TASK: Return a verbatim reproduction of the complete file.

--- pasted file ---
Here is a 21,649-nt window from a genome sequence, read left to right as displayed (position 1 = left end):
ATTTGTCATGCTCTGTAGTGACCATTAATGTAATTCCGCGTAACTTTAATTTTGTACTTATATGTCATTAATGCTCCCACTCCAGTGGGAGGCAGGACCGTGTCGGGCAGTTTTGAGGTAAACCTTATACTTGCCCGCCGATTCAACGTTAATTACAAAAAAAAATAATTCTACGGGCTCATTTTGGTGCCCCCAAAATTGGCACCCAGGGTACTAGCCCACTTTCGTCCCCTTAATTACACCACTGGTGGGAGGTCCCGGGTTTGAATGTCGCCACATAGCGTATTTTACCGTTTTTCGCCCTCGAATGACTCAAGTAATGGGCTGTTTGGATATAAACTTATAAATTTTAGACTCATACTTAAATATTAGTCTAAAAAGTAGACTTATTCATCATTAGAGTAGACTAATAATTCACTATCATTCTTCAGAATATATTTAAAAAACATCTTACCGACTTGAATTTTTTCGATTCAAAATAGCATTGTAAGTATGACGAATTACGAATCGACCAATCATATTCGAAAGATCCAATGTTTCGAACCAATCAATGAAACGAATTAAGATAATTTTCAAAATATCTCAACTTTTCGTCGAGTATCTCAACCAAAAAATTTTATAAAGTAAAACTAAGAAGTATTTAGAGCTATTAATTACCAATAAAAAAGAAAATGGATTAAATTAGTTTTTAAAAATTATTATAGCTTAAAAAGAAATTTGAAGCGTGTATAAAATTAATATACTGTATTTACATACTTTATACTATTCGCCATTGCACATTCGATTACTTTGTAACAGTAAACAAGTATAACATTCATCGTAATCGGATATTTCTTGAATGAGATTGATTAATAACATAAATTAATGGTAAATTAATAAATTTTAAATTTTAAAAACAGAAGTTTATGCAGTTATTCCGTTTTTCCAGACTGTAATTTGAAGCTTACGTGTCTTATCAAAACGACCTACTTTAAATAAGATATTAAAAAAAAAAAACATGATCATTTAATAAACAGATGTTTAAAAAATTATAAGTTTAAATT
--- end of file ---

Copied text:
Here is a 21,649-nt window from a genome sequence, read left to right as displayed (position 1 = left end):
ATTTGTCATGCTCTGTAGTGACCATTAATGTAATTCCGCGTAACTTTAATTTTGTACTTATATGTCATTAATGCTCCCACTCCAGTGGGAGGCAGGACCGTGTCGGGCAGTTTTGAGGTAAACCTTATACTTGCCCGCCGATTCAACGTTAATTACAAAAAAAAATAATTCTACGGGCTCATTTTGGTGCCCCCAAAATTGGCACCCAGGGTACTAGCCCACTTTCGTCCCCTTAATTACACCACTGGTGGGAGGTCCCGGGTTTGAATGTCGCCACATAGCGTATTTTACCGTTTTTCGCCCTCGAATGACTCAAGTAATGGGCTGTTTGGATATAAACTTATAAATTTTAGACTCATACTTAAATATTAGTCTAAAAAGTAGACTTATTCATCATTAGAGTAGACTAATAATTCACTATCATTCTTCAGAATATATTTAAAAAACATCTTACCGACTTGAATTTTTTCGATTCAAAATAGCATTGTAAGTATGACGAATTACGAATCGACCAATCATATTCGAAAGATCCAATGTTTCGAACCAATCAATGAAACGAATTAAGATAATTTTCAAAATATCTCAACTTTTCGTCGAGTATCTCAACCAAAAAATTTTATAAAGTAAAACTAAGAAGTATTTAGAGCTATTAATTACCAATAAAAAAGAAAATGGATTAAATTAGTTTTTAAAAATTATTATAGCTTAAAAAGAAATTTGAAGCGTGTATAAAATTAATATACTGTATTTACATACTTTATACTATTCGCCATTGCACATTCGATTACTTTGTAACAGTAAACAAGTATAACATTCATCGTAATCGGATATTTCTTGAATGAGATTGATTAATAACATAAATTAATGGTAAATTAATAAATTTTAAATTTTAAAAACAGAAGTTTATGCAGTTATTCCGTTTTTCCAGACTGTAATTTGAAGCTTACGTGTCTTATCAAAACGACCTACTTTAAATAAGATATTAAAAAAAAAAAACATGATCATTTAATAAACAGATGTTTAAAAAATTATAAGTTTAAATT